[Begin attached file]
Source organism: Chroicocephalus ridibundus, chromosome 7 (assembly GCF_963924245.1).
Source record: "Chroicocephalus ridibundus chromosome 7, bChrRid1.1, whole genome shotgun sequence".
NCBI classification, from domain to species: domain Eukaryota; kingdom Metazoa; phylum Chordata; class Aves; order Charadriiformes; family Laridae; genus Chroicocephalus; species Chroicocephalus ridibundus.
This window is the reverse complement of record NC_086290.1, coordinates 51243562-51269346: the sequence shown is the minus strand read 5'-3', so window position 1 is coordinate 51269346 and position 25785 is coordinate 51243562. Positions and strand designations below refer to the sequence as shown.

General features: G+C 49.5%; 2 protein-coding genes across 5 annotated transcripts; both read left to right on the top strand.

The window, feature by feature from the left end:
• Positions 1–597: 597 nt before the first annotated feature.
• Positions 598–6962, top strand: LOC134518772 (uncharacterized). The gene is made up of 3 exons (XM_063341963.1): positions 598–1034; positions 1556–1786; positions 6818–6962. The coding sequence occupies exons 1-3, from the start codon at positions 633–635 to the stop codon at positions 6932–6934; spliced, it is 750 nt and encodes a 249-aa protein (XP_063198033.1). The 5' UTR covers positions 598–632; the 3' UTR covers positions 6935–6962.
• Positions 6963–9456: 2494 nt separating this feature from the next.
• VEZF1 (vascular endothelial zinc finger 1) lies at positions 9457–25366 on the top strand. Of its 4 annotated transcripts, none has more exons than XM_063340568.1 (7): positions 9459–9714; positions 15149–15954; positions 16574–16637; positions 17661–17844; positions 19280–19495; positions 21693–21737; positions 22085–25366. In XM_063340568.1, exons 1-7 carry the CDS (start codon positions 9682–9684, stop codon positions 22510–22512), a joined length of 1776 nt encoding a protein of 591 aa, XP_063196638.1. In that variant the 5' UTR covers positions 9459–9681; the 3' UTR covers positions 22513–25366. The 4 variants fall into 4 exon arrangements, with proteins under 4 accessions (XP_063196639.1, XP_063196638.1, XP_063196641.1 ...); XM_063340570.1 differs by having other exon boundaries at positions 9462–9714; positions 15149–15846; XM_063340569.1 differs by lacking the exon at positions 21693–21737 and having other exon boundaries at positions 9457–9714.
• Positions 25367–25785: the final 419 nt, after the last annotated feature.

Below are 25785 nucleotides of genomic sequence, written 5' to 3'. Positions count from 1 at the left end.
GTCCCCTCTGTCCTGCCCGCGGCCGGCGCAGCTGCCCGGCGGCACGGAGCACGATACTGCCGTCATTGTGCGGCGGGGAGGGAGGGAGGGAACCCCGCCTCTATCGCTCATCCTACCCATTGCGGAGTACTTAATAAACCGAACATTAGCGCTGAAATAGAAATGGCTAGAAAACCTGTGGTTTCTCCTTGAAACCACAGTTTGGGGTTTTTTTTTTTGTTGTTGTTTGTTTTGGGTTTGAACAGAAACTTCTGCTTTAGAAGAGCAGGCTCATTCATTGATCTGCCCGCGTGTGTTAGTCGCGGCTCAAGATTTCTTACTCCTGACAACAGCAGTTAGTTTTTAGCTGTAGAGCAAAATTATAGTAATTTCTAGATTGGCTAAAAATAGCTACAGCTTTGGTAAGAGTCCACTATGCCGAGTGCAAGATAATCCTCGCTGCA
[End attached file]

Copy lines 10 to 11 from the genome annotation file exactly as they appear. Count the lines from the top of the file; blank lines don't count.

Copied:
• VEZF1 (vascular endothelial zinc finger 1) lies at positions 9457–25366 on the top strand. Of its 4 annotated transcripts, none has more exons than XM_063340568.1 (7): positions 9459–9714; positions 15149–15954; positions 16574–16637; positions 17661–17844; positions 19280–19495; positions 21693–21737; positions 22085–25366. In XM_063340568.1, exons 1-7 carry the CDS (start codon positions 9682–9684, stop codon positions 22510–22512), a joined length of 1776 nt encoding a protein of 591 aa, XP_063196638.1. In that variant the 5' UTR covers positions 9459–9681; the 3' UTR covers positions 22513–25366. The 4 variants fall into 4 exon arrangements, with proteins under 4 accessions (XP_063196639.1, XP_063196638.1, XP_063196641.1 ...); XM_063340570.1 differs by having other exon boundaries at positions 9462–9714; positions 15149–15846; XM_063340569.1 differs by lacking the exon at positions 21693–21737 and having other exon boundaries at positions 9457–9714.
• Positions 25367–25785: the final 419 nt, after the last annotated feature.